Sitting in my hotel room nearly 5000 miles away from home today and relaxing before the big night. I’m still in Tallinn getting prepared to shoot some photos and video at the kickoff Seal show tonight in Parnu, Estonia. It’s still strange to me that it is 9 am here and 11pm at home in Phx, AZ. Makes it tricky for talking with loved ones who I am already missing :)

This past week has been all rehearsals and preparing for the show. There have been some new additions to the band and I have to say that they sound incredible and pretty damn powerful. Hanging in Tallinn has also been a treat as the weather has been nice and cool, the people fantastic and the hotel and food wonderful. Also, photographing Tallinn has been AMAZING.

But now it’s time to get rolling as the first show of the Summer Europe tour starts in about 9 hours. For the next few weeks I will be shooting with the M9, 24 lux, 50 Noct and 90 Summicron for the concert photos along with a few here and there with the X100, to test out out in a concert setting. Also, I’ll be shooting some behind the scenes video with the Iphone and 8mm app which I think is pretty freaking amazing for an el cheap-o phone app.

Soon we will all be on the road bussing it across Europe. Should be many photo opps ahead :)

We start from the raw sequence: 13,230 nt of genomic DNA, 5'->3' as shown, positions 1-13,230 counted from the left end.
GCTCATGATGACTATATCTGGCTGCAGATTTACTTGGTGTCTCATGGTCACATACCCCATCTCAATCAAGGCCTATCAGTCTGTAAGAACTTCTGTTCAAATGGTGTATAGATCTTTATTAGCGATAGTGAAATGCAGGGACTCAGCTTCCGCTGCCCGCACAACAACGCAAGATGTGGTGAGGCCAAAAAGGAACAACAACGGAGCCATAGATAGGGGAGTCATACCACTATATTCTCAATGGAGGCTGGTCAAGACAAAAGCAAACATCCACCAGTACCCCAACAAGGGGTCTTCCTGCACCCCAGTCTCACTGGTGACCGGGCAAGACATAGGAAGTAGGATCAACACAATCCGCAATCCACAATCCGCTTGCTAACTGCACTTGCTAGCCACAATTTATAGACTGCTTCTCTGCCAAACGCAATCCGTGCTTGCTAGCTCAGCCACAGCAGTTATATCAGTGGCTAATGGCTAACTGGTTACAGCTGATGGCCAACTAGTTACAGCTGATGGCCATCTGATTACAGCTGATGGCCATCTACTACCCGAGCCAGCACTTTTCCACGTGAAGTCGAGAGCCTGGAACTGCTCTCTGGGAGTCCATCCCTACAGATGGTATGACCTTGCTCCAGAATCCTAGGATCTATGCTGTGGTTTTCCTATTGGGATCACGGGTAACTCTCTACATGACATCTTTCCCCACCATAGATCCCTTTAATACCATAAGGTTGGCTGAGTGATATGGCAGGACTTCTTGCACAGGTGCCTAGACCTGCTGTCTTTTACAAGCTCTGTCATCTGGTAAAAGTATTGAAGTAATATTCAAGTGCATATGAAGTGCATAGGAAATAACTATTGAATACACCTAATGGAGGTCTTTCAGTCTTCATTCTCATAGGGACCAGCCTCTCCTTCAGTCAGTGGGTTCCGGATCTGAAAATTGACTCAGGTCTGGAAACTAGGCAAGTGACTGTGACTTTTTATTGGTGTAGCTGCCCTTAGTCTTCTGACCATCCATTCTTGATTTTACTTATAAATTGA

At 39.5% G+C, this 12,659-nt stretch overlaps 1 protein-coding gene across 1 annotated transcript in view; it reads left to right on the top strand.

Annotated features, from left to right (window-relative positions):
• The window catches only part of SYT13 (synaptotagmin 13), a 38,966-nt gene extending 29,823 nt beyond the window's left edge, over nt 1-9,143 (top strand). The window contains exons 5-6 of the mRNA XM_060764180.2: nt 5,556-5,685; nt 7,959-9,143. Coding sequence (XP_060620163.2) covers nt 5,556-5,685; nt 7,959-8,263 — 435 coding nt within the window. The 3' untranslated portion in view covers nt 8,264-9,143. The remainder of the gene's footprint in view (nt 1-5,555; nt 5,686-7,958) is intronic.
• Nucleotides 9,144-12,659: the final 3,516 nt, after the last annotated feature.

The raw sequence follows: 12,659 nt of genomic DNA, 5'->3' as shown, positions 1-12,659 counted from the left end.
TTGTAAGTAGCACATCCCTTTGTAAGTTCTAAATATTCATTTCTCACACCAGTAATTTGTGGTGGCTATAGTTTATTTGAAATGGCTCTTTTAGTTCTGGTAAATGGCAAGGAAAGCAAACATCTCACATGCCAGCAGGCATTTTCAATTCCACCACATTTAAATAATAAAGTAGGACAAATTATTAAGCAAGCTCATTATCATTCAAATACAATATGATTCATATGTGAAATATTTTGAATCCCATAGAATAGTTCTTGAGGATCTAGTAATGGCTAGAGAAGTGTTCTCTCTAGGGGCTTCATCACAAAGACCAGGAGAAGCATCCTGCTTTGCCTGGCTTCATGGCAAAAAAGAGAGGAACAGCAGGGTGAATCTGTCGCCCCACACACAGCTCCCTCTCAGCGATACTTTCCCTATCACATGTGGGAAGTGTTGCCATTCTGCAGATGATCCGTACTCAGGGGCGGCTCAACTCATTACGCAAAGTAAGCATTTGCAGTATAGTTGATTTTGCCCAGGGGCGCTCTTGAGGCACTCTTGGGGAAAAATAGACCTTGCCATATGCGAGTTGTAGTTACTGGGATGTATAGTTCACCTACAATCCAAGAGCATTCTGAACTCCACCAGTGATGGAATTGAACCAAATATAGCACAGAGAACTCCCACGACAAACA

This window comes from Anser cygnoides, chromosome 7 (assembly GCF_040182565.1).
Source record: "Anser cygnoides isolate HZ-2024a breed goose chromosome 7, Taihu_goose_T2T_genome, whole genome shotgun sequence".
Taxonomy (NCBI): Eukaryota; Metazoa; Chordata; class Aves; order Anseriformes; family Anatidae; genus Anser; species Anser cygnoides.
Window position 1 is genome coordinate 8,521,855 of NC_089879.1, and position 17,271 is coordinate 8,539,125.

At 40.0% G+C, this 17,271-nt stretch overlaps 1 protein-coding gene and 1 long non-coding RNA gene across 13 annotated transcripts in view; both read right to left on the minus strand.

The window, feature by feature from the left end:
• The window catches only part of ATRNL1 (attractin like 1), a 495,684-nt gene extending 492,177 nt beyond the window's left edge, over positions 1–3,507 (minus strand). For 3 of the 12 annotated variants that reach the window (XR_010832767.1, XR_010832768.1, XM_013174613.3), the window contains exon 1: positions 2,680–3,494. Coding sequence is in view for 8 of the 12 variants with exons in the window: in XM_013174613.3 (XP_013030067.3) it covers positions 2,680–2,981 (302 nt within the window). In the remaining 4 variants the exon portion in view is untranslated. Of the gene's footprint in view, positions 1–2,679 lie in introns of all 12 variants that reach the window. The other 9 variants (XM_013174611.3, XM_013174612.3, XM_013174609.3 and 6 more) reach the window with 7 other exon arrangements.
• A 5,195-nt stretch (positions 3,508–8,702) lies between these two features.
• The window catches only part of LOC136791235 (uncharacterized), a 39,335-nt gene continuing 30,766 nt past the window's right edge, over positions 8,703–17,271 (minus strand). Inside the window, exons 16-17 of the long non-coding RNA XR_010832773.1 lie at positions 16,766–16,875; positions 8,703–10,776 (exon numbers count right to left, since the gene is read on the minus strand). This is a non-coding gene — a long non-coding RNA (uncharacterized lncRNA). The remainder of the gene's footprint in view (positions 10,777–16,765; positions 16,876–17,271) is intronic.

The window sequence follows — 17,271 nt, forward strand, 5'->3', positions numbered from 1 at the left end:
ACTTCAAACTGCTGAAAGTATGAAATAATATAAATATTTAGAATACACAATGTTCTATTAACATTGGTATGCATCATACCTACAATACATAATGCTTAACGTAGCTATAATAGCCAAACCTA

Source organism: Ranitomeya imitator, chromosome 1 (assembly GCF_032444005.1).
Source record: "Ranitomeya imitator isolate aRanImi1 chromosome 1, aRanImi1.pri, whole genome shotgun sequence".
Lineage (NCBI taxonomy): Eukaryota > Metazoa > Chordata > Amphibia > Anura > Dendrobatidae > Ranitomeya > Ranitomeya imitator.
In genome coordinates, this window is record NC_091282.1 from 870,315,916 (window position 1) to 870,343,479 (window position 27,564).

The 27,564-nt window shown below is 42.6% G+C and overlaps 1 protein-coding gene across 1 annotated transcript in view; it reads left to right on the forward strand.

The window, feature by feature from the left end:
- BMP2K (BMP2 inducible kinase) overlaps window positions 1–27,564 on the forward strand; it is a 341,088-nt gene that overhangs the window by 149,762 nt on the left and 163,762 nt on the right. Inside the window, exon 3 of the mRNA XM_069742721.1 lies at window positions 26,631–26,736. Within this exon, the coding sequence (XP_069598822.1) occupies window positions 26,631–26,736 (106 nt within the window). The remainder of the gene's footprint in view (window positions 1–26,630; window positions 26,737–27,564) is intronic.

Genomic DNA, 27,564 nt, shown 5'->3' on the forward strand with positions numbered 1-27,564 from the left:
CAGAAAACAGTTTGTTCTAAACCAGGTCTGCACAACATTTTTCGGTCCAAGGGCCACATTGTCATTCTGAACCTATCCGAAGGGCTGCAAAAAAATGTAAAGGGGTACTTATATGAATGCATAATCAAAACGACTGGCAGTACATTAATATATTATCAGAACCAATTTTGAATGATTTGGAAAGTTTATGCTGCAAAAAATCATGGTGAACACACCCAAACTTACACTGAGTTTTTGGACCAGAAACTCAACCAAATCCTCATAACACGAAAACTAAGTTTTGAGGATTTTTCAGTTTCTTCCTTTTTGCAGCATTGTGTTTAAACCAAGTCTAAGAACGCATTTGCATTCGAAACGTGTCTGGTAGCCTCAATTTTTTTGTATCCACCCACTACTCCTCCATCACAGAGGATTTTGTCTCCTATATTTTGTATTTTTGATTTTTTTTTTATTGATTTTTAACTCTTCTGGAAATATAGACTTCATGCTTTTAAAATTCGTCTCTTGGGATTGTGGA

I may also shoot some video with the NEX or X100…we’ll see how that goes later. I’ll be posting some cool stuff every time I get a few hours and WiFi, so check back every day! I’ll leave you with a couple of shots from rehearsals…

Fuji X100 at ISO 3200 during rehearsals on Thursday

Gus Isidore on Guitar – X100 at ISO 800 –  f/2

Marcus Brown – bass/keys – M9 and Nocti wide open…

With Carol Jarvis (Trombone/Keys/Vocals) – Nocti wide open

Here is a shot taken with the M9 and a 50 Summilux PRE-ASPH at 1.4

and another of guitar tech McBob with the Lux Pre-Asph at 1.4…

New addition to the Band, Holly Palmer and Paul Summerlin

Jun 172011

Is the Leica Noctilux a good choice as an every day lens?

Things to consider before making that purchase…

By Steve Huff

Over the past two years I have received at LEAST 100 e-mails asking me about the Leica Noctilux and if it would be a good choice as an ONLY lens for a Leica M system. Since many of my articles spawn from reader e-mails I decided to write up a short piece on shooting the Noctilux as an only lens, and if it is a wise choice to do so. Now of course this is all just my opinion so you can take it or leave it but I do have experience with just about EVERY Leica lens and both Noctilux versions, the f/1 and f/0.95.